[2012] FWAA 210

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Fair Work Act 2009
s.185—Enterprise agreement

Penrhos College


Educational services



Application for approval of the Penrhos College Teaching Staff Enterprise Bargaining Agreement 2012.

[1] On 14 December 2011, Penrhos College made application for approval of a single enterprise agreement to be known as the Penrhos College Teaching Staff Enterprise Bargaining Agreement 2012 (“the Agreement”). The application was made pursuant to s.185 of the Fair Work Act 2009 (“the FW Act”).

[2] The Agreement was made following a ballot on 5 December 2011.

[3] Following the closure of the ballot on 5 December 2011, the Independent Education Union of Australia WA Branch (IEU) asserted on 16 December 2011 that it did not support approval of the Agreement by FWA on the basis that it was not approved by a valid majority of those employees who cast a valid vote.

[4] The relevant factual circumstances concerning the ballot are set out below:

[5] Following the vacation period and a conference of the Applicant and the IEU, I invited both parties and the three (3) bargaining representatives to provide written submissions to determine the question:

[6] Written submissions were received from all parties by 30 March 2012.


[7] Section 182(1) of the FW Act provides that:

[8] Section 186 of the FW Act provides that FWA must approve an enterprise agreement when the conditions specified in s. 186 and 187 of the FW Act are met.

[9] Relevantly, s.186(2) of the FW Act provides that:

[10] Section 188 of the FW Act states that an enterprise agreement has been genuinely agreed to by the employees covered by the agreement if FWA is satisfied that:


[11] The issue for determination can be reduced to the meaning of majority in subsection 182(1) of the FW Act.

[12] The FW Act does not contain a definition of “majority”.

[13] The Explanatory Memorandum, which is often of assistance to the Tribunal, also does not contain a definition of “majority”.

[14] The IEU contend that its understanding, custom and practice is, “that a majority is attained when 50% plus 1 of those casting a valid vote, vote in favour of an Agreement” 1.

[15] In support of its contention, the IEU submit:

[16] While the IEU have provided the grounds of their understanding as to the meaning of “majority”, in my view, it is necessary for the Tribunal to look at the ordinary meaning of the word “majority”.

[17] The Australian Concise Oxford Dictionary defines majority as the “greater number or part”. Included in the definition is the reference to “majority rule” and that is, the “principle that greater number should exercise greater power”. Further, “number by which votes cast for one party etc exceed those next in rank; party etc, receiving greater number of votes”.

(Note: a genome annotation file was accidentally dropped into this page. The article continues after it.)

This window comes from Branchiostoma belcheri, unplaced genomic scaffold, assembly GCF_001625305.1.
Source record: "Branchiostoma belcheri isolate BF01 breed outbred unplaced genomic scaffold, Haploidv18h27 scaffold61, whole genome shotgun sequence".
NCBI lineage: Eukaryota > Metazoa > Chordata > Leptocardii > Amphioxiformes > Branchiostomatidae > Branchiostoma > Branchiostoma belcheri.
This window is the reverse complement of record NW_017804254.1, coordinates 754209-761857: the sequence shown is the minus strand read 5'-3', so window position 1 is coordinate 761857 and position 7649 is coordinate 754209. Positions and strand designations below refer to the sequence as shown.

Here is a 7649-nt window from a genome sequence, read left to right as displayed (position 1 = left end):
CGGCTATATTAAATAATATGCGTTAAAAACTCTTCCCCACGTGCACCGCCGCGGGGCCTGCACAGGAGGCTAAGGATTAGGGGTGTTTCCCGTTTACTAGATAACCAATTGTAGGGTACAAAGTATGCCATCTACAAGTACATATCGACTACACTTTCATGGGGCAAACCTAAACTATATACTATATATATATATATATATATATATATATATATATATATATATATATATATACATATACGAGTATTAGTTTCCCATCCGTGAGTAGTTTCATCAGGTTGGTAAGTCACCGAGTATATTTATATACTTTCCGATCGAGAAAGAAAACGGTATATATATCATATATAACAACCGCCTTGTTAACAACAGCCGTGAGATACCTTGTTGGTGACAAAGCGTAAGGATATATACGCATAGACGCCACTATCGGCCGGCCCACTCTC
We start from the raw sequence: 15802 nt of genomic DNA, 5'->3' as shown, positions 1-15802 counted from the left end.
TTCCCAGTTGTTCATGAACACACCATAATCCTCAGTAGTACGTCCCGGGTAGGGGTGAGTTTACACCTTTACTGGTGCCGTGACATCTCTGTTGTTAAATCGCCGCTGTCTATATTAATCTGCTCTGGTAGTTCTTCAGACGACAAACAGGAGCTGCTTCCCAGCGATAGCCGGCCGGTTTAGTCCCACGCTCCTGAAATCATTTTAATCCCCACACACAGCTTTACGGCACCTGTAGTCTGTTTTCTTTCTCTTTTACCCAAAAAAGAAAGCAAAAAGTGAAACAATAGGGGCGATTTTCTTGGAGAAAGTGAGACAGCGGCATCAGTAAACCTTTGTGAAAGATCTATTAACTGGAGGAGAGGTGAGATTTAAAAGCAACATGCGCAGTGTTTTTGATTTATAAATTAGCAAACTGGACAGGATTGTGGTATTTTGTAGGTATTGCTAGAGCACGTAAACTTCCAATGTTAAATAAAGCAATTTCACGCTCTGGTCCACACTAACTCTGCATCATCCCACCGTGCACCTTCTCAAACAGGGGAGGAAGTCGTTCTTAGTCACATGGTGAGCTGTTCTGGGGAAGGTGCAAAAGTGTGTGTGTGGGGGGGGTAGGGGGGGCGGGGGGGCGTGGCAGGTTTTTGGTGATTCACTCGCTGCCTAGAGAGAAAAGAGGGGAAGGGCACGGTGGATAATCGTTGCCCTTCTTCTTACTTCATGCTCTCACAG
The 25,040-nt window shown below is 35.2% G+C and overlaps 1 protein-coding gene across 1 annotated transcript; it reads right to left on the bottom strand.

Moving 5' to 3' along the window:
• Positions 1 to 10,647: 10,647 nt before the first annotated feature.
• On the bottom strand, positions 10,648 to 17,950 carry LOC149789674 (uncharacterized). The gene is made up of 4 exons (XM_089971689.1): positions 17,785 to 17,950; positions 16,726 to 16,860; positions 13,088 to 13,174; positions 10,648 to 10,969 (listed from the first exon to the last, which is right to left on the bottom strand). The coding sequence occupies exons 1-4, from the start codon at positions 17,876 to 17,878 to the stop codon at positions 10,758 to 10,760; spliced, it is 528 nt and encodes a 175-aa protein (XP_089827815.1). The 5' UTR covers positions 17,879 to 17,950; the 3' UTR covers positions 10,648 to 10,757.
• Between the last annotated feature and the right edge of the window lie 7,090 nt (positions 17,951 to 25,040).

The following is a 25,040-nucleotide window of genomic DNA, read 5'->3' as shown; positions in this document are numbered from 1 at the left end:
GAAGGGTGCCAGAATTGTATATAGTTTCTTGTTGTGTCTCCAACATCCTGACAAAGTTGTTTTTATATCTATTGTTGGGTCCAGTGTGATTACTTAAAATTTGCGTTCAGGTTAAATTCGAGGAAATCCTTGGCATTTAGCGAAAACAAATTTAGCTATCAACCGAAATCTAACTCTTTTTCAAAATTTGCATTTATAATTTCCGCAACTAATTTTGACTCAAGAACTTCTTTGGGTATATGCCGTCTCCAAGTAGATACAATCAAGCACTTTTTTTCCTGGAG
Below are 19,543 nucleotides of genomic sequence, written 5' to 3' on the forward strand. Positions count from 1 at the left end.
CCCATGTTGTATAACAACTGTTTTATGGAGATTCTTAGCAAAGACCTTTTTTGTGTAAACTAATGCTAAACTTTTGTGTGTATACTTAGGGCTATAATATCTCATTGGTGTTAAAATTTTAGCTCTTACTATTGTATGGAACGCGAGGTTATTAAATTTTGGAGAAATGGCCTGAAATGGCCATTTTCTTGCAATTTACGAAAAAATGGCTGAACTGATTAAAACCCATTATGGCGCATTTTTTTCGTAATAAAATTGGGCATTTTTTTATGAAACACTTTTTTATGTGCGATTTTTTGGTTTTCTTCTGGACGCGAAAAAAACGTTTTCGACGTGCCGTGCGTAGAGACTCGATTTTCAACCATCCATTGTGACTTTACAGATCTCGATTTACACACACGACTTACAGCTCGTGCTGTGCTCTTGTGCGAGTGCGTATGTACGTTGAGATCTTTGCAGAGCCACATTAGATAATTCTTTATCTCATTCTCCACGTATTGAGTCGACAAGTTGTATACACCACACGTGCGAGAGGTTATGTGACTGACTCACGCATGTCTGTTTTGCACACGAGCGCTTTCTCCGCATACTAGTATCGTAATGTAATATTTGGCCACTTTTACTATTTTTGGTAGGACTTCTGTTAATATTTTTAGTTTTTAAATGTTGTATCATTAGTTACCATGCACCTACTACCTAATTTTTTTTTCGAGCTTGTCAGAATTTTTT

[18] As a matter of numerical fact, 29 is greater than 28. Each vote has the same value. For 28 who voted “yes” to the Agreement, another 28 voted “no”. However, the final remaining voter, voted in favour of the Agreement. Consequently, by a majority of one, those employees who provided a valid vote have endorsed the Agreement. In the absence of any submission stating that the voting process was improper, I am satisfied that there is sufficient proof to demonstrate that there has been genuine support for the Agreement.

[19] While Parliament has not determined in the FW Act the meaning of majority, I am satisfied, for the reasons above, that it should be given its ordinary meaning and that in any ballot, the greater number (whether it be 1 or 100), should prevail in determining the outcome of a ballot.

[20] Should the FW Act have included a definition of majority which required the “rounding up” where there is an uneven number of valid votes to determine whether a majority of more than 50% has been achieved, I would be inclined to agree with the IEU’s submission. In the absence of any definition in the FW Act, a simple majority or the greater number of valid votes cast for the proposition should prevail over a lesser number.

[21] Fair Work Australia (FWA) must approve an enterprise agreement pursuant to s.186 of the FW Act if the requirements set out in that section, s.187 and s.188 are met.

[22] Accordingly, I am satisfied, pursuant to s.188 of the FW Act, that the Agreement has been genuinely agreed to by the employees because a majority by one valid vote has been cast in support of the Agreement.

[23] In conclusion, I am satisfied, from the material provided to the Tribunal and consistent with my determination above, that ss.186, 187 and 188, as are relevant to this application for approval, have been met.

[24] The Independent Education Union of Australia (“IEU”) has declared that the IEU was a bargaining representative for the Agreement and is entitled to represent the industrial interests of those employees in accordance with paragraph 176(1)(b) of the FW Act. Further, the IEU has read and agrees with the Employer’s statutory declaration in support of the application, insofar as it is within the Union’s knowledge. Finally, the IEU has given notice that, pursuant to s.183 of the FW Act, it wants to be covered by the Agreement.

[25] The Agreement is approved and will, in accordance with s.54(1) of the FW Act, operate from 9 April 2012.

[26] The nominal expiry date of this Agreement is 31 December 2014.


 1   Paragraph 8 of IEU submission.

 2   Paragraph 10 of IEU submission.

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